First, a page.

Do you sometimes feel like your clothes look even more wrinkled after you iron them? The following tips and guidelines should help make your ironing go more smoothly.

Ironing Time-Savers

Do your ironing in the bedroom. You'll be able to use the bed to sort your laundry, and you'll have hangers close at hand in the closet.

Progress from articles or garments needing the lowest temperature to those requiring the highest.

To prevent wrinkles, keep moving freshly ironed surfaces away from you.

To prevent collars, cuffs, and hems from puckering, iron them on the wrong side first.

Iron double-thickness fabric on the inside first, then on the outside.

When pressing badly wrinkled corduroy, hold the iron just above the garment and steam the fabric thoroughly. While the corduroy is still damp, quickly smooth it along the ribs with your palm.

If you don't have a sleeve board, insert a rolled-up towel in sleeves so they can be pressed without leaving creases. Or make your own sleeve board from a cardboard tube covered with soft fabric.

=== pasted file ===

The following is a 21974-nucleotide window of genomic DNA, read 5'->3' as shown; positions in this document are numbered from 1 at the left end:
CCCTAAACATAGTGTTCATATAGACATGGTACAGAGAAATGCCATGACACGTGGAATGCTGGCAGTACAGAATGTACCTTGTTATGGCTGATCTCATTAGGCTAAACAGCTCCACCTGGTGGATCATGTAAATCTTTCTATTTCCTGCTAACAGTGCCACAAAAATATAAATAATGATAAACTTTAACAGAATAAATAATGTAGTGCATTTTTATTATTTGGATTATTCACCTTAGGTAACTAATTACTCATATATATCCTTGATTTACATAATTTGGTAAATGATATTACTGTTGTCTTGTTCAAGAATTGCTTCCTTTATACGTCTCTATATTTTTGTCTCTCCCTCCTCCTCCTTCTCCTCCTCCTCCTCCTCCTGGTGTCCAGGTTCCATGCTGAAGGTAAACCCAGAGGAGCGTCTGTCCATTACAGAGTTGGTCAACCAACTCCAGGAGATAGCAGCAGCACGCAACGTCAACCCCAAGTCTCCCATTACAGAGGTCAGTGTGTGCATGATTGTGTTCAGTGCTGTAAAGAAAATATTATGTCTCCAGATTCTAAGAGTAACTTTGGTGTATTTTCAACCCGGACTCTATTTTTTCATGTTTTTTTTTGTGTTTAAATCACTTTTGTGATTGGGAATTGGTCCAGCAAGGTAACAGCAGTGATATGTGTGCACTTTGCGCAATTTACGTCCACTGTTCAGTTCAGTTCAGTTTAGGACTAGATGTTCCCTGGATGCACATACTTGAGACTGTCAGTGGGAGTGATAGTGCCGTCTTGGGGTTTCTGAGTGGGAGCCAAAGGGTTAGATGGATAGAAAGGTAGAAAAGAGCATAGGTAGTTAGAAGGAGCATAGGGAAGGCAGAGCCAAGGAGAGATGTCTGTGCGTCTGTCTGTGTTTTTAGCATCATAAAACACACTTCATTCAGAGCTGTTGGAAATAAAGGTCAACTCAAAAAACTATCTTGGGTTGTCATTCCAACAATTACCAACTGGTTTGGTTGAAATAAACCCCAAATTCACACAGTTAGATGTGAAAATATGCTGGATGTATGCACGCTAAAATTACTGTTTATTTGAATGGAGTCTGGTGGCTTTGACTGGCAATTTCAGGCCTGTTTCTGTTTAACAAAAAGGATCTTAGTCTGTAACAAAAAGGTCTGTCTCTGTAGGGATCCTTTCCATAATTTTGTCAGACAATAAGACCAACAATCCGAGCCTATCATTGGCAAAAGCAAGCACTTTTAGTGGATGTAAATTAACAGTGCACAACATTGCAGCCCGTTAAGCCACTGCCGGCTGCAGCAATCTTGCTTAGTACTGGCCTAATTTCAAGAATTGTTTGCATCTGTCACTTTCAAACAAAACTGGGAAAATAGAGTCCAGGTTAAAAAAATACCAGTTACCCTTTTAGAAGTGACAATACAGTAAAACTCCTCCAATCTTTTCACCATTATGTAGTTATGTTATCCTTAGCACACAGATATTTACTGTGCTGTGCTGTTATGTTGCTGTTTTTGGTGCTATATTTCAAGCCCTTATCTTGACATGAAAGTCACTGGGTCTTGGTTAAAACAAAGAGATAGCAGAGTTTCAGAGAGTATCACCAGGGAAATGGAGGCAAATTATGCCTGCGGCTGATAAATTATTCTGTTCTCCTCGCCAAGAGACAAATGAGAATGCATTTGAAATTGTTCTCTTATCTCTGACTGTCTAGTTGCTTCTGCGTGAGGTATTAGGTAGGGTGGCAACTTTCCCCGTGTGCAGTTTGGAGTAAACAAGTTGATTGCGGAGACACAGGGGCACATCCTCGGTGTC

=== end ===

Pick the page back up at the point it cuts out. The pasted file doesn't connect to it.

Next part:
Quick spray starch can be made at home by slowly adding 1 tablespoon cornstarch to 2 cups water. Stir until the starch is dissolved, and pour the blend into a clean spray bottle. Spray fabrics lightly when ironing.

Restore a shiny look to chintz by ironing the fabric right side down on waxed paper.

To keep from giving your wash-and-wear garments a sheen when you do touch-up ironing, turn the clothing inside out and iron the wrong side.

To remove wrinkles from a tie, insert a piece of cardboard cut to fit its inside. Cover the tie with cheesecloth, and press lightly with a steam iron.

tip taken from how stuff works web site.